Bank of England raises interest rates to a fresh 14-year high to 3.5pc

The Bank of England announced its ninth consecutive increase in interest rates. This brings them to their highest level since before the global financial crisis.

The monetary policy committee decided to increase the base rate by 0.5 percent to 3.5pc. In 2008, it was at these levels for the last time.

The monetary policy committee split in three, voting by a majority vote of 6-3 to raise the Bank Rate by 0.5% to 3.5pc.

Catherine Mann wanted a higher rise, and two women, Silvana Tenreyro (Swati Dhingra), voted for tightening to a halt.

Andrew Bailey, Bank of England Governor, has come under fire for allowing inflation in October to hit a 41-year high of 11.1pc. This is more than five times higher than the target of 2pc.

Inflation fell to 10.7pc last November, which will be reassuring for policymakers.

The US Federal Reserve pledged to continue with interest rate increases as it announced an increase of 0.5% last night, despite signs that inflation is at its peak on both sides.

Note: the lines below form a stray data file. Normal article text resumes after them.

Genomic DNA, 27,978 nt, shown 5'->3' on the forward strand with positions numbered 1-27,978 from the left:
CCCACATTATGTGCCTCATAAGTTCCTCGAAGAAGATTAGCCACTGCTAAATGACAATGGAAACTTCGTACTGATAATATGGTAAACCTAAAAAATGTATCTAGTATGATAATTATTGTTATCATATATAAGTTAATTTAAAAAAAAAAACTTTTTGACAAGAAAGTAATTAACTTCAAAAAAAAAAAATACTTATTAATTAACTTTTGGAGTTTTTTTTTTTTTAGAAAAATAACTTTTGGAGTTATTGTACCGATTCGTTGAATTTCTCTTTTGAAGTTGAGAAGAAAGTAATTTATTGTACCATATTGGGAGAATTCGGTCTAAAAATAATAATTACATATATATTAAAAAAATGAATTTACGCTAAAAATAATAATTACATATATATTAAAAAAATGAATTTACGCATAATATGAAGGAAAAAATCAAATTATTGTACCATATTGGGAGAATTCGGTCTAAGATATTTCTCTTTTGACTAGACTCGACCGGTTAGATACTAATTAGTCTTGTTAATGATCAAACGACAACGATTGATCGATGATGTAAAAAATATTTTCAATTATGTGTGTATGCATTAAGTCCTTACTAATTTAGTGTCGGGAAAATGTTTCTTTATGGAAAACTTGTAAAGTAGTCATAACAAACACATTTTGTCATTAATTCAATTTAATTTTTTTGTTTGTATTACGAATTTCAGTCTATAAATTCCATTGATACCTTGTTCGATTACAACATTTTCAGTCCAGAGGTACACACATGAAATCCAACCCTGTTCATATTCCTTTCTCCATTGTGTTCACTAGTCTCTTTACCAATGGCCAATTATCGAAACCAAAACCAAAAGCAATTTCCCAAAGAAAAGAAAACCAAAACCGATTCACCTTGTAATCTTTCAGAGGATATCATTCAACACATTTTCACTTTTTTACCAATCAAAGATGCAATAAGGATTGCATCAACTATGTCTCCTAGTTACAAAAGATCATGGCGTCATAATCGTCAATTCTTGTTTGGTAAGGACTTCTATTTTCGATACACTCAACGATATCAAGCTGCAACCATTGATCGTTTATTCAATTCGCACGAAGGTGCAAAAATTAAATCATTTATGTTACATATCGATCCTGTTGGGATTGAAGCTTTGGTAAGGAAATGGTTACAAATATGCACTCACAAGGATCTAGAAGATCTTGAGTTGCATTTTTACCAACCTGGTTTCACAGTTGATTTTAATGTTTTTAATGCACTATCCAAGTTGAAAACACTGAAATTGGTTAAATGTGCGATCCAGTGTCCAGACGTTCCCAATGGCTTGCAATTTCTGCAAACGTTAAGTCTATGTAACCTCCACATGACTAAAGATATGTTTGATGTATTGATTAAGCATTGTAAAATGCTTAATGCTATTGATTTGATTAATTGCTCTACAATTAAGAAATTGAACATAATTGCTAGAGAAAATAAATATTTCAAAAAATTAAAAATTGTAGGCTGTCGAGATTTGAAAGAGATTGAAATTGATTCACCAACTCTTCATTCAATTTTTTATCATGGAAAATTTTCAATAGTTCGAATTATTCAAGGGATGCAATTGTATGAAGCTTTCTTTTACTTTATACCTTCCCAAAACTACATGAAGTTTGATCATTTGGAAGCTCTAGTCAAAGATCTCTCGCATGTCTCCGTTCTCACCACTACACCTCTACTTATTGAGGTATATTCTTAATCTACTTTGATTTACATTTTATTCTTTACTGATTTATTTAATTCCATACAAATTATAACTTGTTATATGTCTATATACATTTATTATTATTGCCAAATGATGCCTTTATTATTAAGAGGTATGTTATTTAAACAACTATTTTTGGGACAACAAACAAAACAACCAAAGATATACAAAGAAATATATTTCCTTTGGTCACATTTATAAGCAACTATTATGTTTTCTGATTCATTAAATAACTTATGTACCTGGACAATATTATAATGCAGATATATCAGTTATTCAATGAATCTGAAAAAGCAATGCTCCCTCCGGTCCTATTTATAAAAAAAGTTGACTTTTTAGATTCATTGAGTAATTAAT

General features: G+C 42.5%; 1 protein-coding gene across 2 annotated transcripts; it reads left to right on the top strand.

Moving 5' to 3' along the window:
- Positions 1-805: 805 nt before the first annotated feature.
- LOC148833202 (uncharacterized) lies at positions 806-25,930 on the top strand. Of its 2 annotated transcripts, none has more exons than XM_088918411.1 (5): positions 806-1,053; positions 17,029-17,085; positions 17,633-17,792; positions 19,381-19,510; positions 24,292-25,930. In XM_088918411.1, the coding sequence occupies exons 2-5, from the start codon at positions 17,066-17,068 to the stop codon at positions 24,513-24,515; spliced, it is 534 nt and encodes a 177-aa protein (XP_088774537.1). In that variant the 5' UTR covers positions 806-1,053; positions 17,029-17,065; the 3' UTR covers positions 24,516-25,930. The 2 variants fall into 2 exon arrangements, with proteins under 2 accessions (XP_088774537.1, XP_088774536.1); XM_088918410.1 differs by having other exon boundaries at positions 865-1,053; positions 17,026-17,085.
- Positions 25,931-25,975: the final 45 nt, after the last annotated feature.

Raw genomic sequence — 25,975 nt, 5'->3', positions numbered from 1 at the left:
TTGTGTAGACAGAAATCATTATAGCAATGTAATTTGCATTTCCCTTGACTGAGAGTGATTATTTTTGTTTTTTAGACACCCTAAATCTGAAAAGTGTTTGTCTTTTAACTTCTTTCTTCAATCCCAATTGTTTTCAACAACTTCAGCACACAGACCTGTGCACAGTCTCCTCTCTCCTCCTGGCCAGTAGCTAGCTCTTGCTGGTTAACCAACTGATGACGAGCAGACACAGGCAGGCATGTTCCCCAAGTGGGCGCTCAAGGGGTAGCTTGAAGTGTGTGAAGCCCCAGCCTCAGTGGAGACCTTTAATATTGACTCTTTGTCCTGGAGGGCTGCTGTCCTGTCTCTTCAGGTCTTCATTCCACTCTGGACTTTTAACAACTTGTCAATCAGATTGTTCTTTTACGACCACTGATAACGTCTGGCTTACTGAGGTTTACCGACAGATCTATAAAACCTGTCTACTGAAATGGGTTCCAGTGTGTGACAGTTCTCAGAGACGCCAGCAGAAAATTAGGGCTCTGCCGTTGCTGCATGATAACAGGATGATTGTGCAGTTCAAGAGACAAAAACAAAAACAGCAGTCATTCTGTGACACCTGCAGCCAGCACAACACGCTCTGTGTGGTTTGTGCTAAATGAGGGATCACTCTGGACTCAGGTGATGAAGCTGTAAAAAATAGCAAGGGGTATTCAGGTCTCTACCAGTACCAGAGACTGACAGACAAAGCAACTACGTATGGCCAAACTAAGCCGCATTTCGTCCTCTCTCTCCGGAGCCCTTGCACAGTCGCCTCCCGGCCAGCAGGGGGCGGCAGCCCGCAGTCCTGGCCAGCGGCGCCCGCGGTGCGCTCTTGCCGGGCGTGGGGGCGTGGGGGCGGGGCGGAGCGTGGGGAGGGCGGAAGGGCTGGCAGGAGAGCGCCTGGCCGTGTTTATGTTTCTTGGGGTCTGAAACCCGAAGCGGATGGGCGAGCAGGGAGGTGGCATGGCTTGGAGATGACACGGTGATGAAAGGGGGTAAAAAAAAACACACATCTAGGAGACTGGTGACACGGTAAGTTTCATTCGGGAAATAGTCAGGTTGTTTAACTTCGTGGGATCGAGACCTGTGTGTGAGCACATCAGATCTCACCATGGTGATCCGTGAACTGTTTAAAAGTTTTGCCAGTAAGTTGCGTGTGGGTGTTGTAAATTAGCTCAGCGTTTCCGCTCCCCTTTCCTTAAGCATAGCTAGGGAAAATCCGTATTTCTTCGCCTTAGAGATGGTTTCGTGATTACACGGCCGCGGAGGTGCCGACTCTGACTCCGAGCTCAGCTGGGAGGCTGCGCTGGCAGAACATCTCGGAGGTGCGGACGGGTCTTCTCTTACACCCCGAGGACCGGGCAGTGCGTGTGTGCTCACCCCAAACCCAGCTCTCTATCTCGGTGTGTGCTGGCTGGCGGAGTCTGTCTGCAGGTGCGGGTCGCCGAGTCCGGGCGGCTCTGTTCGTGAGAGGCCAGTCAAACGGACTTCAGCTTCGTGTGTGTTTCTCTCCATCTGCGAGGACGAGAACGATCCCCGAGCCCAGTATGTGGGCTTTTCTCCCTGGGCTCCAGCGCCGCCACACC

The pound was down 0.8 percent against the dollar this morning before the decision.

Although the Bank of England offered a slightly better outlook for the economy, it still warned that Britain is headed into a prolonged recession due to the worst inflation in 40 years.

According to the MPC, the Autumn Statement measures of the Chancellor, which include the extension and support for energy households, will boost GDP by 0.4 percent over the next year, and lower its inflation forecast by 0.75 percent by mid-2022.

The Bank forecast that the GDP would fall by 0.1 percent in the last three months of 2022. This is 0.2 percentage points more than was expected in November. However, the Bank also predicted that the third quarter would be better than anticipated.

This means that the Bank has decided to raise rates at all its monetary policy meetings in order to control the highest inflation for four decades. However, economists and markets believe it will consider a pause early next ye.

MPC stated that the labour market is tight, and evidence has shown inflationary pressures in wages and domestic prices. This could indicate greater persistence and justifies a more forceful monetary policy response.

“Further increases of the Bank Rate may be necessary for a sustainable return to target inflation.”

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